We did the Ranger-guided Mala Walk today. Our guide, Martha, was fantastic. At the beginning, I thought she talked perhaps just a bit too quietly, but afterward, it was the perfect volume.
We saw so many places, including the 'wave cave,' which literally looks like a wave froze in stone… and then had a ton more rock on top of it.
Uluru is basically a red stone dropped in the middle of nowhere. There are stories from the Aboriginal Creation story that explain how these rocks came to be— but explaining them would take longer than 500 words. Suffice it to say, there are marsupials, snakes, and pythons featured in the story, and they're frozen almost like a strange comic book in parts, from right to left in some places and left to right in others.
The one sign I saw the best was a left footprint taller than Mom. It's the footprint of a woman who was running from her enemies. To the right of the footprint is her 'body'— much harder to figure out.
The Base Walk is 10.6 kilometers, though since we did the Mala Walk before it probably went to a bit over 11 kilometers.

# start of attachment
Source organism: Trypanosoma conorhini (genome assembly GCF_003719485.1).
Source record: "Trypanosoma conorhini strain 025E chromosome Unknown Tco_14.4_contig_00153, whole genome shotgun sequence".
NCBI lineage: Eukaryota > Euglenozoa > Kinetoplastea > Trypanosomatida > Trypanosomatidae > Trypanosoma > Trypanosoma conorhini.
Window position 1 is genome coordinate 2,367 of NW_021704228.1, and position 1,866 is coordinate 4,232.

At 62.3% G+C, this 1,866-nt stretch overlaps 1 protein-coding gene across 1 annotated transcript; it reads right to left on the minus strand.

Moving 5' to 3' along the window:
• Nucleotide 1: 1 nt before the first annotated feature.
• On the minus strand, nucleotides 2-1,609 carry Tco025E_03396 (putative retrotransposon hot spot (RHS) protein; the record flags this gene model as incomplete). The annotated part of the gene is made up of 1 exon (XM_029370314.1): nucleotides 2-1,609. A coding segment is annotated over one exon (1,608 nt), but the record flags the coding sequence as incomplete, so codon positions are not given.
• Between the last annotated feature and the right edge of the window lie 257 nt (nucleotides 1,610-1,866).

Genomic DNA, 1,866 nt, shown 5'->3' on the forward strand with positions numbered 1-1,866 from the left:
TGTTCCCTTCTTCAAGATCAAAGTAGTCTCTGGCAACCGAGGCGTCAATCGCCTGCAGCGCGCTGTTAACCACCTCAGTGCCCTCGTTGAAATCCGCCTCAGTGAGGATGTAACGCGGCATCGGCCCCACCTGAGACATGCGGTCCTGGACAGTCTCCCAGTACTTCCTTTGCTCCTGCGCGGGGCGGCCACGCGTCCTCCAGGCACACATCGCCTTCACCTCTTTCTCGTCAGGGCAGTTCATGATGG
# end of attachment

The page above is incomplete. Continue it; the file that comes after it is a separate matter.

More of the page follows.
It's a flat, meandering path that could fit a car. I liked the Valley of the Winds walk we did yesterday much more. It's not that there was more or less shade (I think it was about equal), or that there was more or less wind (ditto), but that walking on a straight path gets boring after a while. Climbing up and down the rocks and having to actually look where you're going is much more interesting.
After one of the water holes, Dad gave us the key and we children started on ahead. We walk faster than they do, mostly because we don't take pictures.
There are many signs everywhere around Uluru, noting that so-and-so is a sensitive men or women's site. The Anungu people believe that a man who looks at a women's site too long or too hard will lose his maleness. And looking at a men's site if you're uninitiated or a woman can be very dangerous.
It makes sense. Once Mom took a picture of an icon of the Virgin Mary— one that gave off myrrh. The camera started malfunctioning, and we couldn't figure out what had gone wrong with it. When we deleted all the pictures of the icon from both the computer and the camera, it suddenly began working again. So we have no problem believing what the Anungu say.
After walking about a fourth of the Base Walk on our own, we children arrived at the jeep only ten minutes before Mom and Dad— sweaty, tired, and really annoyed with the flies that buzz everywhere.
There are different flies though— small ones which seem to attach themselves to peoples' backs, just to hitch a free ride to wherever it is they're going. It makes me wish I could do the same. I don't think I've walked so long in ages.